Follow-on Force Necessary; U.S. Bosnia Role Uncertain
By Linda D. Kozaryn
American Forces Press Service
BRUSSELS, Dec. 4, 1997 NATO officials agree a follow-on military force in Bosnia will be necessary, but the role of U.S. troops remains undecided.
"President Clinton has made no decision on U.S. participation after June 1998," Defense Secretary William S. Cohen told reporters here Dec 2.
U.S. participation should not be considered a foregone conclusion, Walt Slocombe, undersecretary of defense for policy, told reporters. "Nothing has been ruled in; nothing has been ruled out," he said.
NATO's stabilization force mission is set to end in June 1998. Until then, alliance officials say, the 32,500 stabilization force troops in Bosnia will remain. This includes about 8,000 Americans. Another 3,000 U.S. troops support Operation Joint Guard from Croatia, Italy and Hungary.
There will be a need for an international force, Cohen said. "It remains to be seen exactly what size, what shape, what commitment many other countries are prepared to make," he said.
NATO military authorities say they will study several options, ranging from no troops in Bosnia to deploying a force equivalent to what's now in place. Cohen said the president will examine NATO's report to help determine if the United States can commit to a post-SFOR mission.
"Over the next month or so, President Clinton will be consulting closely with Congress and our allies as he reaches his decision," he said.
Congress has set severe conditions for U.S. involvement beyond June 1998, Cohen said. The defense authorization act requires the president to answer the following questions before deploying U.S. troops in Bosnia:
- What will be the mission?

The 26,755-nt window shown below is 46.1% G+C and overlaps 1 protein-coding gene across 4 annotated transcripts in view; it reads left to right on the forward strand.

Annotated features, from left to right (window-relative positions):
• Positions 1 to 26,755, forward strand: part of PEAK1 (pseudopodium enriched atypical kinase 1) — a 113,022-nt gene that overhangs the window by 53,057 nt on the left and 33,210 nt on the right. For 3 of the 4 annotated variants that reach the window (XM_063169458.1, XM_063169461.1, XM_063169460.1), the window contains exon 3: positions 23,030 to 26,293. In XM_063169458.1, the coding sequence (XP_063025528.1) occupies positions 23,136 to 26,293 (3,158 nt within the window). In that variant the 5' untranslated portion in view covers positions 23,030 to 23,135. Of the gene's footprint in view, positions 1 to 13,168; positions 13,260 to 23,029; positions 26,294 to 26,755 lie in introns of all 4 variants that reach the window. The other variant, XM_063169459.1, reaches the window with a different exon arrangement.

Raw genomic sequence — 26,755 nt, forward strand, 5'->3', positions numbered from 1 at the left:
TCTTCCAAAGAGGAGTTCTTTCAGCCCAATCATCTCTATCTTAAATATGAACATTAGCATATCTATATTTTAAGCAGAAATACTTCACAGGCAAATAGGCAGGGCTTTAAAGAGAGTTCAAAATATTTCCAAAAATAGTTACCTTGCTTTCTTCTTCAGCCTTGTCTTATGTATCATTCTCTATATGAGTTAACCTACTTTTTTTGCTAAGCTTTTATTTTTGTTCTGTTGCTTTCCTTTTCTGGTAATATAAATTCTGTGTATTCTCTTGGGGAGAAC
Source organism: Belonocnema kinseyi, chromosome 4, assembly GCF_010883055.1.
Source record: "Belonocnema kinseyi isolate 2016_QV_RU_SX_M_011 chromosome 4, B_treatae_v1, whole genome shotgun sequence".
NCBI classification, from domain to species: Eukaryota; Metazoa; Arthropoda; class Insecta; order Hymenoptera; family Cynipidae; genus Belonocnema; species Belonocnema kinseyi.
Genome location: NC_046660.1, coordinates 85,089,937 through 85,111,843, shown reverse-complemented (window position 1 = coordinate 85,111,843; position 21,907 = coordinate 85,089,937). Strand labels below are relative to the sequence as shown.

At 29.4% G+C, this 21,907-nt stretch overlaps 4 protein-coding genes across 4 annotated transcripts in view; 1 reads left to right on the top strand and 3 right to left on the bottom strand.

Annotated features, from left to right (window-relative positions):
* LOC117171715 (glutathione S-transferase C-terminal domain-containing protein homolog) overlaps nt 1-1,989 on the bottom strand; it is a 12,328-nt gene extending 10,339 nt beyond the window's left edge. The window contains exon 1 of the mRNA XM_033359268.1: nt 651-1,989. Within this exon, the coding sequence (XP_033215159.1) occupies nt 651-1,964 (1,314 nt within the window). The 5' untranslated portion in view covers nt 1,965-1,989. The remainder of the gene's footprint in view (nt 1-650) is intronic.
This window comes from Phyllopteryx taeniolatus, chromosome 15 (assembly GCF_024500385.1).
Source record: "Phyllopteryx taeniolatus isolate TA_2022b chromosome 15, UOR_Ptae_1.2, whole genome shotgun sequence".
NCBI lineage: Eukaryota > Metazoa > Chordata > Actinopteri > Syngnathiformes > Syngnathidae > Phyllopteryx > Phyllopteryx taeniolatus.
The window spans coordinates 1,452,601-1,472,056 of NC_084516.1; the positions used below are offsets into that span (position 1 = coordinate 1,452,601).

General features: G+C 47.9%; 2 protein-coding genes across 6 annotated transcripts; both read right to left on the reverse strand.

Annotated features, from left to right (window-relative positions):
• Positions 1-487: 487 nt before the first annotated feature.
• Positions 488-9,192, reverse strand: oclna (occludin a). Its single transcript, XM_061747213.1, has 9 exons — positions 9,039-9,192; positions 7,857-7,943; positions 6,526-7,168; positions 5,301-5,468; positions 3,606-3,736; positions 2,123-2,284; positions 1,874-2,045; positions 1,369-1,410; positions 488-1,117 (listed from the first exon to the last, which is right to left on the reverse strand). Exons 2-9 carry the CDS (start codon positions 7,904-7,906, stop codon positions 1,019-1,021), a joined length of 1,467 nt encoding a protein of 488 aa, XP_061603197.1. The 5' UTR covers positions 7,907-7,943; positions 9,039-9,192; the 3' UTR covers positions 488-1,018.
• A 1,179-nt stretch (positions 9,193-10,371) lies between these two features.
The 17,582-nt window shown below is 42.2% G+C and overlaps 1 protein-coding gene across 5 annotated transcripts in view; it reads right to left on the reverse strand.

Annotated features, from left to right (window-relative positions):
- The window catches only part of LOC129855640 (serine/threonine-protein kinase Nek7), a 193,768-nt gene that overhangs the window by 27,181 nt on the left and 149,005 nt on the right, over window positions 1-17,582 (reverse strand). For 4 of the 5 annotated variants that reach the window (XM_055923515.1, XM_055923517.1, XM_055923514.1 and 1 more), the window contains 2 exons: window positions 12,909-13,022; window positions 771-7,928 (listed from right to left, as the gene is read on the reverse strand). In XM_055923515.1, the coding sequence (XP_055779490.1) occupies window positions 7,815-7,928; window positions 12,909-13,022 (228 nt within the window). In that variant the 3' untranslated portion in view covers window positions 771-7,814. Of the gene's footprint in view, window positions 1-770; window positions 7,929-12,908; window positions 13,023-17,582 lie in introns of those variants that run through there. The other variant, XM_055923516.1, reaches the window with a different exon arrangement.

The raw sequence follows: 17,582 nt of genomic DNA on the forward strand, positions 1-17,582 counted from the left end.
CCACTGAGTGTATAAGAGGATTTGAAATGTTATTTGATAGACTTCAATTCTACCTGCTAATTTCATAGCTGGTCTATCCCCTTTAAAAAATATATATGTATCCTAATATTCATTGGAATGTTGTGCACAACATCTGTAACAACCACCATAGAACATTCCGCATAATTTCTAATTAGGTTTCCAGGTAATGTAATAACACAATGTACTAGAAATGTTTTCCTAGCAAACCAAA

- What size force is needed to meet that defined mission?
- Can Europe play a larger role?
- What impact would a continuing U.S. presence have on other U.S. commitments around the globe?
- What would be the cost?
- What would be the impact on U.S. readiness and morale?
- How can the United States avoid permanent military involvement in Bosnia, and what steps can we take to make sure the mission will end?
"We're not only committed to maintaining peace and stability in Bosnia, we have almost 20,000 forces in the gulf," Cohen said. "We have 100,000 spread throughout the Asia-Pacific region."
Congress and the president are equal partners in decisions regarding any future deployment, said Sen. John Warner of Virginia, a member of the Senate Armed Services Committee and NATO Oversight Group. Warner stopped at NATO after visiting Bosnia. He joined Cohen at the podium during the Dec. 2 press conference.
"The decision that is going to be made will affect ... NATO for many years to come," the senator said. "It will affect the destiny of Europe for many years to come. It's got to be the right decision."
Cohen said NATO officials broadly agree NATO-directed forces have done an outstanding job, but also that much more needs to be done.
"The killing has been stopped for two years; the children are back in school; farmers are harvesting their crops; and workers are returning to their factories," Cohen said.
He called on the international community to intensify efforts to make the Dayton peace accords work between now and June 1998. A strong International Police Force is a critical priority, he said.
"If we don't have that, it will call into question whether or not the military should be called upon to carry out police functions," he said. "I can assure that is something the military does not support, nor do members of Congress."